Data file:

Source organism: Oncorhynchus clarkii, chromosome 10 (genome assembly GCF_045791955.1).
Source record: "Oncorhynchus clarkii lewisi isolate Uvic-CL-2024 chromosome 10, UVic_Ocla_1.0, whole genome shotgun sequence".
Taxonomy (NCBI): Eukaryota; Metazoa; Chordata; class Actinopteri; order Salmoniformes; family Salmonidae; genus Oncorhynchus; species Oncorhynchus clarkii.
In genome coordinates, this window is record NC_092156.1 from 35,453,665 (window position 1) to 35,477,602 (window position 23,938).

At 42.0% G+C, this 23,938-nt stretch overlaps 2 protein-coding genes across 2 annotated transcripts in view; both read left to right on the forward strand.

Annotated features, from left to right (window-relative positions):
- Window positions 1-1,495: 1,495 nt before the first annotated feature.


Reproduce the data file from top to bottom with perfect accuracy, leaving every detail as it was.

Source organism: Oncorhynchus clarkii, chromosome 10 (genome assembly GCF_045791955.1).
Source record: "Oncorhynchus clarkii lewisi isolate Uvic-CL-2024 chromosome 10, UVic_Ocla_1.0, whole genome shotgun sequence".
Taxonomy (NCBI): Eukaryota; Metazoa; Chordata; class Actinopteri; order Salmoniformes; family Salmonidae; genus Oncorhynchus; species Oncorhynchus clarkii.
In genome coordinates, this window is record NC_092156.1 from 35,453,665 (window position 1) to 35,477,602 (window position 23,938).

At 42.0% G+C, this 23,938-nt stretch overlaps 2 protein-coding genes across 2 annotated transcripts in view; both read left to right on the forward strand.

Annotated features, from left to right (window-relative positions):
- Window positions 1-1,495: 1,495 nt before the first annotated feature.